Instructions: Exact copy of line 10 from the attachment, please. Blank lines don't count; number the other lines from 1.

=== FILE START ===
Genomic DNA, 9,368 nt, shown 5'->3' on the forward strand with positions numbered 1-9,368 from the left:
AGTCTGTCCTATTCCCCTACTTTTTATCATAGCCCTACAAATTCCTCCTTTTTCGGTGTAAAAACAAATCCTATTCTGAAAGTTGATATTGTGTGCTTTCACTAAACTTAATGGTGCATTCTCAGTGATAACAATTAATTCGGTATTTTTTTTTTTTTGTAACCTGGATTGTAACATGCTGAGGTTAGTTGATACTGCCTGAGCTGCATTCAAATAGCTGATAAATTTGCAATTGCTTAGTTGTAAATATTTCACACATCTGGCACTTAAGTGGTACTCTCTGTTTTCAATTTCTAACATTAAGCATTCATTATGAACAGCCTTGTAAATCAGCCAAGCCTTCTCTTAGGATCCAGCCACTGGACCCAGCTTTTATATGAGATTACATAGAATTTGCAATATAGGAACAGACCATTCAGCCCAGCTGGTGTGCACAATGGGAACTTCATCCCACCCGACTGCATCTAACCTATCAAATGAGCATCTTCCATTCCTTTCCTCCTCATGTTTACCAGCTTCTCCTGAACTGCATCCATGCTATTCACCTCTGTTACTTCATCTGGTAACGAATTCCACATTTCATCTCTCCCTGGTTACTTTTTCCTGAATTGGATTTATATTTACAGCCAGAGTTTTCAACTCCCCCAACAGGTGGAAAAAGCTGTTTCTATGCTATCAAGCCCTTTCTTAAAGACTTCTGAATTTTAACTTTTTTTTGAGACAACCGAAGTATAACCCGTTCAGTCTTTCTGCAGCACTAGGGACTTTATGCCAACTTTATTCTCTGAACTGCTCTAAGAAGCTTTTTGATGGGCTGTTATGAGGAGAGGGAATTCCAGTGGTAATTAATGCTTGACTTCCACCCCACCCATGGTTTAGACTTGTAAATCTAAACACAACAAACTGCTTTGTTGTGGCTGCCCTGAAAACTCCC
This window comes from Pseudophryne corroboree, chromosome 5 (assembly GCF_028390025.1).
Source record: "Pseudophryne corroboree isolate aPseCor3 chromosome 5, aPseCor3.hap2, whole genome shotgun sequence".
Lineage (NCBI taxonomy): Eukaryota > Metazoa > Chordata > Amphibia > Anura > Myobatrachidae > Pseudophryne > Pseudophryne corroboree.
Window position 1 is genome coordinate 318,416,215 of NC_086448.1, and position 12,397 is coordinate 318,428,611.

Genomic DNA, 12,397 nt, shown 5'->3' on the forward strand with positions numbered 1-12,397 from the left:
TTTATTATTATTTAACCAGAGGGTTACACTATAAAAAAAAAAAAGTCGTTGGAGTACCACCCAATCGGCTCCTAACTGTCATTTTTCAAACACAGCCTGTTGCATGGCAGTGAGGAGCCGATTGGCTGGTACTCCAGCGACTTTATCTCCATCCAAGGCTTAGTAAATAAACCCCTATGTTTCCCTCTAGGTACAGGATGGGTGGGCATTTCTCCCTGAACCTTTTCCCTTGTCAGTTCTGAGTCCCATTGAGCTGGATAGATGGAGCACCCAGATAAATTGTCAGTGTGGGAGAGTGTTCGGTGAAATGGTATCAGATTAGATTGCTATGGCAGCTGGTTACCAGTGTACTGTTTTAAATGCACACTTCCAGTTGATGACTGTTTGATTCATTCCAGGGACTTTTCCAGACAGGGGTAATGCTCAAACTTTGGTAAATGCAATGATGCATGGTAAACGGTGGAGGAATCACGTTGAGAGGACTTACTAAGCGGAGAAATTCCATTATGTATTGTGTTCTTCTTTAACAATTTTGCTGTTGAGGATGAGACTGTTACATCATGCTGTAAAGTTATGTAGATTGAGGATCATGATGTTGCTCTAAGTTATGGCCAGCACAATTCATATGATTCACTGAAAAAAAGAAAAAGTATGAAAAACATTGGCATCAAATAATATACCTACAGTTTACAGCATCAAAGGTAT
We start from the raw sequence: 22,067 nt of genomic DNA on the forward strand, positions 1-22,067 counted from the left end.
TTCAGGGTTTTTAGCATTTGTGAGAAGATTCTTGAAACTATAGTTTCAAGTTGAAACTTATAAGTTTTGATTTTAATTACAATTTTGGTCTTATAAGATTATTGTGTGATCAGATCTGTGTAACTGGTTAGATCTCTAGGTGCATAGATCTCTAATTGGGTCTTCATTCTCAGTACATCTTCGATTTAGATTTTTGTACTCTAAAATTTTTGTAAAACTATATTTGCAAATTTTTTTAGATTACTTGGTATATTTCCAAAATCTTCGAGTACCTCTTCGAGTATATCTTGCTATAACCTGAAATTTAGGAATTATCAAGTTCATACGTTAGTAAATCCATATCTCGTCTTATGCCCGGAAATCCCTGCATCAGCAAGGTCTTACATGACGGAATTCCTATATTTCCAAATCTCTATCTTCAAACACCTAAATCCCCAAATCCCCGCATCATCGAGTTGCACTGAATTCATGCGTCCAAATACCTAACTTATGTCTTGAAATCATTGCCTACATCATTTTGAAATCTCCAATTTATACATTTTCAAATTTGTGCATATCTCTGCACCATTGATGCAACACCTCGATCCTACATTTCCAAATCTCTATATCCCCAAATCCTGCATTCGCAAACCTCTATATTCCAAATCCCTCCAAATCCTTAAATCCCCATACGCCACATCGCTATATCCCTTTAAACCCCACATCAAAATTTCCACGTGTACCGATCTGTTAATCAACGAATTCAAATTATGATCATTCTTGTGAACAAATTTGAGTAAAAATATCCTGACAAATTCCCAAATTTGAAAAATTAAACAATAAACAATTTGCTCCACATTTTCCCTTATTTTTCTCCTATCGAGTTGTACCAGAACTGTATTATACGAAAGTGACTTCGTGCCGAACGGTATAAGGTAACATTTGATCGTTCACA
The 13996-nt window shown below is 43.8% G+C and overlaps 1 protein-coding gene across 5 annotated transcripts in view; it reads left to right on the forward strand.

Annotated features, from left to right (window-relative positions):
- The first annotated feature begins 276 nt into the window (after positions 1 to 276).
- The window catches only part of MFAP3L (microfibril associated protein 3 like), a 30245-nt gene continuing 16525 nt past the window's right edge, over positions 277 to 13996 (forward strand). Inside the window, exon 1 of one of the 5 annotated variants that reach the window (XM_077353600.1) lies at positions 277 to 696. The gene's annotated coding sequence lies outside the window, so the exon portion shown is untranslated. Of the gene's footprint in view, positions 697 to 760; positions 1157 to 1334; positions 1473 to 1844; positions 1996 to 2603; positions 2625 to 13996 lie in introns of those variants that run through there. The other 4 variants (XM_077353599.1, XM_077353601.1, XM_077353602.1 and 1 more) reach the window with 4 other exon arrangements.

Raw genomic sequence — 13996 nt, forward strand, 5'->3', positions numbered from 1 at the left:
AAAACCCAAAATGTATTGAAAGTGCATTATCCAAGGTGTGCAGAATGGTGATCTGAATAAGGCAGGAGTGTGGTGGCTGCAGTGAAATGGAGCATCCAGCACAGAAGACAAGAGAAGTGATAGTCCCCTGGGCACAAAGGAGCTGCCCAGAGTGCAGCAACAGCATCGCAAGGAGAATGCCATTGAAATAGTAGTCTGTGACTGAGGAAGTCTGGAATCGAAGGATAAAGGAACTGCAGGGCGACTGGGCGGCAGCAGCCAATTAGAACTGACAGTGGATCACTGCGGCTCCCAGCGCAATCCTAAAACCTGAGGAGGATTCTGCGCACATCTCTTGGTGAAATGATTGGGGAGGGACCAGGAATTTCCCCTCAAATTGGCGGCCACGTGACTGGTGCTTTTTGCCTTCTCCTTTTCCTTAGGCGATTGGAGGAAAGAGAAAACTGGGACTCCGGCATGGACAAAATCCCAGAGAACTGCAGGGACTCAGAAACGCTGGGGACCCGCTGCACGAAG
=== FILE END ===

TTCAGGGTTTTTAGCATTTGTGAGAAGATTCTTGAAACTATAGTTTCAAGTTGAAACTTATAAGTTTTGATTTTAATTACAATTTTGGTCTTATAAGATTATTGTGTGATCAGATCTGTGTAACTGGTTAGATCTCTAGGTGCATAGATCTCTAATTGGGTCTTCATTCTCAGTACATCTTCGATTTAGATTTTTGTACTCTAAAATTTTTGTAAAACTATATTTGCAAATTTTTTTAGATTACTTGGTATATTTCCAAAATCTTCGAGTACCTCTTCGAGTATATCTTGCTATAACCTGAAATTTAGGAATTATCAAGTTCATACGTTAGTAAATCCATATCTCGTCTTATGCCCGGAAATCCCTGCATCAGCAAGGTCTTACATGACGGAATTCCTATATTTCCAAATCTCTATCTTCAAACACCTAAATCCCCAAATCCCCGCATCATCGAGTTGCACTGAATTCATGCGTCCAAATACCTAACTTATGTCTTGAAATCATTGCCTACATCATTTTGAAATCTCCAATTTATACATTTTCAAATTTGTGCATATCTCTGCACCATTGATGCAACACCTCGATCCTACATTTCCAAATCTCTATATCCCCAAATCCTGCATTCGCAAACCTCTATATTCCAAATCCCTCCAAATCCTTAAATCCCCATACGCCACATCGCTATATCCCTTTAAACCCCACATCAAAATTTCCACGTGTACCGATCTGTTAATCAACGAATTCAAATTATGATCATTCTTGTGAACAAATTTGAGTAAAAATATCCTGACAAATTCCCAAATTTGAAAAATTAAACAATAAACAATTTGCTCCACATTTTCCCTTATTTTTCTCCTATCGAGTTGTACCAGAACTGTATTATACGAAAGTGACTTCGTGCCGAACGGTATAAGGTAACATTTGATCGTTCACA